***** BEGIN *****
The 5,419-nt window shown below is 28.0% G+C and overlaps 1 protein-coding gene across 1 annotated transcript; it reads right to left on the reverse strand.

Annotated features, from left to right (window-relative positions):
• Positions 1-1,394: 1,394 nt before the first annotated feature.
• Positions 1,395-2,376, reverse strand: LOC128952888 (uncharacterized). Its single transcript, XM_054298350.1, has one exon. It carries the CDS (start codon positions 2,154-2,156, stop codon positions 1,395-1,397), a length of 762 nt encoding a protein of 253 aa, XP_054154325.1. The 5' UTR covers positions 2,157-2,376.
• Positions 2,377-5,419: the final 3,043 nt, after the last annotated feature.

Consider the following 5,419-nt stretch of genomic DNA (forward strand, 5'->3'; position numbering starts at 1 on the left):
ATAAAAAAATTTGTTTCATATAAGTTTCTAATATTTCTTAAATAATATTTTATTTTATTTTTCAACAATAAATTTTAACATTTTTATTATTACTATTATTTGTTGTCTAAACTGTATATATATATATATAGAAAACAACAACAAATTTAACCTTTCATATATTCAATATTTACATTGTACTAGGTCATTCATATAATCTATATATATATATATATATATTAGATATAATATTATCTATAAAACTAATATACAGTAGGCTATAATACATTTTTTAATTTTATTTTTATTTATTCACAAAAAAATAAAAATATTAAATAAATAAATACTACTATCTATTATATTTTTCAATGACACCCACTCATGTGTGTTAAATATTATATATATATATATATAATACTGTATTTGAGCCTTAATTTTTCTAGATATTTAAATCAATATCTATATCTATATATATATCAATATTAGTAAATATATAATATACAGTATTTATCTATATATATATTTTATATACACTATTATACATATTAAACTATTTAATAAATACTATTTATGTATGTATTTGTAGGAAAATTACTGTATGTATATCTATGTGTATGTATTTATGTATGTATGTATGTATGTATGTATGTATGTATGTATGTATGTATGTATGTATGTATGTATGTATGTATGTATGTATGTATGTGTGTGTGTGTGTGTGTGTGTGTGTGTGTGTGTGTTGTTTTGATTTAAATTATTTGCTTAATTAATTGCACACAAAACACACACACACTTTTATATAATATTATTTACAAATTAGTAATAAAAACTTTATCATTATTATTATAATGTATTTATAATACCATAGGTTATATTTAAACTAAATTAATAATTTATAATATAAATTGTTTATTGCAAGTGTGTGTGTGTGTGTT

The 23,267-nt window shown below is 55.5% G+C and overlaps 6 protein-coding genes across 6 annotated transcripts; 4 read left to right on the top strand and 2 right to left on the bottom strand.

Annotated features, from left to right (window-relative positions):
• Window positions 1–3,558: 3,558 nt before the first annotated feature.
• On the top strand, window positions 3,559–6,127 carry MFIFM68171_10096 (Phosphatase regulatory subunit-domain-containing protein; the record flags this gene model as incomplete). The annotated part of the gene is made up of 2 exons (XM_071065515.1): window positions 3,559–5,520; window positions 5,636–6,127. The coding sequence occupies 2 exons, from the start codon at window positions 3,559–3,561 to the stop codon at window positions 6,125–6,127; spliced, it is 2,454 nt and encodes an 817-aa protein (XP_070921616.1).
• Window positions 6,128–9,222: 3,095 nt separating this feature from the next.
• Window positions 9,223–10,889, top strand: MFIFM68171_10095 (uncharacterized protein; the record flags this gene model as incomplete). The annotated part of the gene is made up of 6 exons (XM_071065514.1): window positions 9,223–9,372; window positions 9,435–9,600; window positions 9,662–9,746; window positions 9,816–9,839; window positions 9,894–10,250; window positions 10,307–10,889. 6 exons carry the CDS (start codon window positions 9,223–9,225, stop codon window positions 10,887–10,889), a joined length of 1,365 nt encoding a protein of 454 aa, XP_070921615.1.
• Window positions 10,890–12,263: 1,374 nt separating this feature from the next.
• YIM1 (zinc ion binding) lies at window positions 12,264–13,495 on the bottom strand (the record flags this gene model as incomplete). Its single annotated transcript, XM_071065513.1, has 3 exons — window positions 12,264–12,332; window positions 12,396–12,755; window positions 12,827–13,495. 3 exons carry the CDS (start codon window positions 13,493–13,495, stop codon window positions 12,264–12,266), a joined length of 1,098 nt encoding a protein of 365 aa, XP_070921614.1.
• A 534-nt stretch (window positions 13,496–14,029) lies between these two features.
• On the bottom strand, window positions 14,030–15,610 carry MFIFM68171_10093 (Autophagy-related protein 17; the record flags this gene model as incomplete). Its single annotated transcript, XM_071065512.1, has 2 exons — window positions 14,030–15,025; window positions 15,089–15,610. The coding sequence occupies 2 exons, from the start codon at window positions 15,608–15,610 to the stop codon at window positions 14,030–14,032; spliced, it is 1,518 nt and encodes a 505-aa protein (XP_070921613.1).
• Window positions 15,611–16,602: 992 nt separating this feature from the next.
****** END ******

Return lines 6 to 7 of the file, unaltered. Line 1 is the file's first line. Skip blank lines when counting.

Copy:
Consider the following 5,419-nt stretch of genomic DNA (forward strand, 5'->3'; position numbering starts at 1 on the left):
ATAAAAAAATTTGTTTCATATAAGTTTCTAATATTTCTTAAATAATATTTTATTTTATTTTTCAACAATAAATTTTAACATTTTTATTATTACTATTATTTGTTGTCTAAACTGTATATATATATATATAGAAAACAACAACAAATTTAACCTTTCATATATTCAATATTTACATTGTACTAGGTCATTCATATAATCTATATATATATATATATATATTAGATATAATATTATCTATAAAACTAATATACAGTAGGCTATAATACATTTTTTAATTTTATTTTTATTTATTCACAAAAAAATAAAAATATTAAATAAATAAATACTACTATCTATTATATTTTTCAATGACACCCACTCATGTGTGTTAAATATTATATATATATATATATAATACTGTATTTGAGCCTTAATTTTTCTAGATATTTAAATCAATATCTATATCTATATATATATCAATATTAGTAAATATATAATATACAGTATTTATCTATATATATATTTTATATACACTATTATACATATTAAACTATTTAATAAATACTATTTATGTATGTATTTGTAGGAAAATTACTGTATGTATATCTATGTGTATGTATTTATGTATGTATGTATGTATGTATGTATGTATGTATGTATGTATGTATGTATGTATGTATGTATGTATGTATGTATGTATGTATGTGTGTGTGTGTGTGTGTGTGTGTGTGTGTGTGTGTTGTTTTGATTTAAATTATTTGCTTAATTAATTGCACACAAAACACACACACACTTTTATATAATATTATTTACAAATTAGTAATAAAAACTTTATCATTATTATTATAATGTATTTATAATACCATAGGTTATATTTAAACTAAATTAATAATTTATAATATAAATTGTTTATTGCAAGTGTGTGTGTGTGTGTT